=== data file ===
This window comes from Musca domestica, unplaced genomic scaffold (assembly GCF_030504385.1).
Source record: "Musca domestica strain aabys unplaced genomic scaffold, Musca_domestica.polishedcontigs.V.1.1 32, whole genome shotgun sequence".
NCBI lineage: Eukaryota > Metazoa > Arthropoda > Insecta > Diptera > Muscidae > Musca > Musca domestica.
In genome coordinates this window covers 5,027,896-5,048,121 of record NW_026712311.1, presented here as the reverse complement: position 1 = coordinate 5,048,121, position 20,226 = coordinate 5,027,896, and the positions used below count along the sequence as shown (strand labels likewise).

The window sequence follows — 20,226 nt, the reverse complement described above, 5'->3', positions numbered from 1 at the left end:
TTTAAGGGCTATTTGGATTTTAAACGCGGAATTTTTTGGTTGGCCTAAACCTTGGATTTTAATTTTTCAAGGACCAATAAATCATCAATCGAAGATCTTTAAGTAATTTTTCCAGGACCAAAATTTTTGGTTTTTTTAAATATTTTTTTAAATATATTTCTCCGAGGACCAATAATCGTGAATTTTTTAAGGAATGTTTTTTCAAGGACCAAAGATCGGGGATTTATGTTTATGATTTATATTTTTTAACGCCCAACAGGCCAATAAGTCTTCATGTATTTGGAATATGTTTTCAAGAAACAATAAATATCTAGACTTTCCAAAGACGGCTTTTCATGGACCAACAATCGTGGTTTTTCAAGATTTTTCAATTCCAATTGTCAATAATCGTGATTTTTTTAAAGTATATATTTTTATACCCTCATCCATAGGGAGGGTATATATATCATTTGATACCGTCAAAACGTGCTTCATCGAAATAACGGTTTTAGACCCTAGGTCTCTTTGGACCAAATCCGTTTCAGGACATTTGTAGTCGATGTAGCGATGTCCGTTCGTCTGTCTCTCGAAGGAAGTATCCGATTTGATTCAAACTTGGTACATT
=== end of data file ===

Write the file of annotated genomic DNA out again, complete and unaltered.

This window comes from Musca domestica, unplaced genomic scaffold (assembly GCF_030504385.1).
Source record: "Musca domestica strain aabys unplaced genomic scaffold, Musca_domestica.polishedcontigs.V.1.1 32, whole genome shotgun sequence".
NCBI lineage: Eukaryota > Metazoa > Arthropoda > Insecta > Diptera > Muscidae > Musca > Musca domestica.
In genome coordinates this window covers 5,027,896-5,048,121 of record NW_026712311.1, presented here as the reverse complement: position 1 = coordinate 5,048,121, position 20,226 = coordinate 5,027,896, and the positions used below count along the sequence as shown (strand labels likewise).

The window sequence follows — 20,226 nt, the reverse complement described above, 5'->3', positions numbered from 1 at the left end:
TTTAAGGGCTATTTGGATTTTAAACGCGGAATTTTTTGGTTGGCCTAAACCTTGGATTTTAATTTTTCAAGGACCAATAAATCATCAATCGAAGATCTTTAAGTAATTTTTCCAGGACCAAAATTTTTGGTTTTTTTAAATATTTTTTTAAATATATTTCTCCGAGGACCAATAATCGTGAATTTTTTAAGGAATGTTTTTTCAAGGACCAAAGATCGGGGATTTATGTTTATGATTTATATTTTTTAACGCCCAACAGGCCAATAAGTCTTCATGTATTTGGAATATGTTTTCAAGAAACAATAAATATCTAGACTTTCCAAAGACGGCTTTTCATGGACCAACAATCGTGGTTTTTCAAGATTTTTCAATTCCAATTGTCAATAATCGTGATTTTTTTAAAGTATATATTTTTATACCCTCATCCATAGGGAGGGTATATATATCATTTGATACCGTCAAAACGTGCTTCATCGAAATAACGGTTTTAGACCCTAGGTCTCTTTGGACCAAATCCGTTTCAGGACATTTGTAGTCGATGTAGCGATGTCCGTTCGTCTGTCTCTCGAAGGAAGTATCCGATTTGATTCAAACTTGGTACATT